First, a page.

The first of these that we saw was the Gyeonghoeru Pavillion. It stands just off-centre in a large pond, where it just looks like it has been tethered to the side and is ready to float out at any moment. The pictures really don’t do it justice as there are no people for scale, but it’s big. But not as big as the other beautiful building.

This is Geunjeongjeon Hall. Rebuilt as part of the late 19th century restoration work, this behemoth of a building is likely to be the largest Korean throne room that I will ever see. Also the busiest, with people swarming at the front to get a good look inside there are as others in rented traditional costume pose for photos on the steps.

We had a good look around all the buildings at Gyeongbokgung before leaving via the exit that takes you to the National Folk Museum of Korea. We didn’t look inside, but instead we came that way so I could get a good look at the tall pavilion building that I kept seeing on the horizon. Maybe next time we’re in Korea, we might go inside.

Next was a bit of a walk away, but as it worked well last time, it was time to visit one of the temples that I put on the to do list. We weren’t disappointed and, again, felt like we got very lucky.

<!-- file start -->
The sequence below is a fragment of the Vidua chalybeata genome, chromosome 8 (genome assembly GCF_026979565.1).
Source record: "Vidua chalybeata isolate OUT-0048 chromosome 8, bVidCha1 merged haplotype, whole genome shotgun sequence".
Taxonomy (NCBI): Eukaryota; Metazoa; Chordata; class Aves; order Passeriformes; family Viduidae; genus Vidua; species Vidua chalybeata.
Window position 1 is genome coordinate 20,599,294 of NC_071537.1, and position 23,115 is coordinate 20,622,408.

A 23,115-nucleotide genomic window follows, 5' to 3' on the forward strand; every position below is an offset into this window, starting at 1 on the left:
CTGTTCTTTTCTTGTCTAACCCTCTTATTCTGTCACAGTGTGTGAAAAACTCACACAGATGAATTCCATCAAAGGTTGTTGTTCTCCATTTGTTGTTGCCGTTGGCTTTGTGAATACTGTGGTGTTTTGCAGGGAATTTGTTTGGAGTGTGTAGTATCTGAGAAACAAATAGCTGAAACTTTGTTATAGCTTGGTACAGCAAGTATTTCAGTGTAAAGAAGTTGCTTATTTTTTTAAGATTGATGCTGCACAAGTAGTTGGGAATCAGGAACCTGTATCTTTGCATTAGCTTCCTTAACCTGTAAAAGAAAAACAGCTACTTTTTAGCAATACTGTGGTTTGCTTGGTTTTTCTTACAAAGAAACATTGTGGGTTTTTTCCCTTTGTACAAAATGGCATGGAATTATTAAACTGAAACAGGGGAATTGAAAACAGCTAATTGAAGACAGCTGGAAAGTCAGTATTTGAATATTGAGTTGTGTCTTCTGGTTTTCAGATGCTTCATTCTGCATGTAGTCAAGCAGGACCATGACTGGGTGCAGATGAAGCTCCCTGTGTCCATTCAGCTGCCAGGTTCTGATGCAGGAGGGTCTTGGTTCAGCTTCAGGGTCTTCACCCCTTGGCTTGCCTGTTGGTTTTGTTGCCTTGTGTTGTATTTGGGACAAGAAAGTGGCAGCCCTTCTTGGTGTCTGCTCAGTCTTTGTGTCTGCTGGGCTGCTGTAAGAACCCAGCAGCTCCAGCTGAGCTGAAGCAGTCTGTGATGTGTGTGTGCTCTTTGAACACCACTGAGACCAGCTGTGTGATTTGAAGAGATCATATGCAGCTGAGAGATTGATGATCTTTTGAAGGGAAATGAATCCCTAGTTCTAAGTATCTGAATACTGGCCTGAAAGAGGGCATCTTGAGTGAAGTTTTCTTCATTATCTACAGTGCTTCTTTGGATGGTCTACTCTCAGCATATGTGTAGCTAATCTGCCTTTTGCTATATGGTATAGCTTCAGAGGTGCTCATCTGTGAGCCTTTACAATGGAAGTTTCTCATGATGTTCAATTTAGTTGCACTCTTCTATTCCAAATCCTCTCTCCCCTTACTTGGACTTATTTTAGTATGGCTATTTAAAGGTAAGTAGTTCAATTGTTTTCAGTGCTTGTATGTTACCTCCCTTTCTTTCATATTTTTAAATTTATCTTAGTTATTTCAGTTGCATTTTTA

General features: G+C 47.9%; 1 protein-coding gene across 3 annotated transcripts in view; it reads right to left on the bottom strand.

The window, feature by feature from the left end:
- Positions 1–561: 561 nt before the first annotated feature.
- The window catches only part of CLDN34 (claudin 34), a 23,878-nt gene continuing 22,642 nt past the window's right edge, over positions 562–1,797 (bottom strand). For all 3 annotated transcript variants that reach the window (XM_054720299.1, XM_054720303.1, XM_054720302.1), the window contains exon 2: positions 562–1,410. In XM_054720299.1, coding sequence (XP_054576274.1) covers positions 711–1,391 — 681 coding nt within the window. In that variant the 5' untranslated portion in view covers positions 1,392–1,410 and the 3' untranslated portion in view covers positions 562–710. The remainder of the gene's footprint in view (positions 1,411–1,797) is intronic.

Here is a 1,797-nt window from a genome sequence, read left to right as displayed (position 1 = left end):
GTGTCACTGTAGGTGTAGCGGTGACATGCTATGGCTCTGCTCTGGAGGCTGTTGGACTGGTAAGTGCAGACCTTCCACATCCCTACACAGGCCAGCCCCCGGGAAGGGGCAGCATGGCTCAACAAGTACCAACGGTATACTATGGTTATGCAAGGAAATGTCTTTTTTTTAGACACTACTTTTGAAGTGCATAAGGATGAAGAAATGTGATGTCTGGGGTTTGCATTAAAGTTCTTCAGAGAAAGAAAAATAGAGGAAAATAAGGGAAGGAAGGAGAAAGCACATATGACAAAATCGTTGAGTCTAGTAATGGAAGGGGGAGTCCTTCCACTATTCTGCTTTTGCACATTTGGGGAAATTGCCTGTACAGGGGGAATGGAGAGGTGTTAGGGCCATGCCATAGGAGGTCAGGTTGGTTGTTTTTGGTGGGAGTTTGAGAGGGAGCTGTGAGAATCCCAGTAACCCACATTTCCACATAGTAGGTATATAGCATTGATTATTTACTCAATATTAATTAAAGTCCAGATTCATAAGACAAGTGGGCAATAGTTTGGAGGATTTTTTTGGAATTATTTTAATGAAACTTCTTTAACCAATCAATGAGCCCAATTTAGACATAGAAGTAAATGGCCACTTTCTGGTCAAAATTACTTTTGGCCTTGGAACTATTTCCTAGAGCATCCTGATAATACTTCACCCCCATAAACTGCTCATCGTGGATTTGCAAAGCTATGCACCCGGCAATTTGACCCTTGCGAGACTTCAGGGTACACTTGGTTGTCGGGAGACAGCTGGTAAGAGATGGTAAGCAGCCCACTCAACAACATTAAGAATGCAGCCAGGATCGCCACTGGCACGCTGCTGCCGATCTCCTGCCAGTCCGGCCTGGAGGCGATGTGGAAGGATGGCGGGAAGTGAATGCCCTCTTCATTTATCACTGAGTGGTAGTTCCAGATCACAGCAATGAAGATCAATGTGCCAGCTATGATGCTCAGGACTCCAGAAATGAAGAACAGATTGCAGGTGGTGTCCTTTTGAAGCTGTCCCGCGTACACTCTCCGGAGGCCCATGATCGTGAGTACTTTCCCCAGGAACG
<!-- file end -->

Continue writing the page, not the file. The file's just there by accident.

This is Jogyesa Temple and they like to decorate their grounds with seasonal flowers. Since it is October-November time, everything has been decorated with many many different colours of chrysanthemums. In some areas, the fragrance from the flowers was really quite lovely and helped to create such a welcoming atmosphere at the temple.

There were so many flower-covered sculptures that it was easy to forget that we were to see a temple. Like many other temples, you are asked to not take pictures when standing inside, but outside from a distance seemed fine enough. Inside the temple itself are three large golden Buddha statues which looked beautiful in the warm light provided by the candles. I’d love to come back here when they are celebrating a different flower, as I’m curious what they did previous when they decorated everything with lotuses.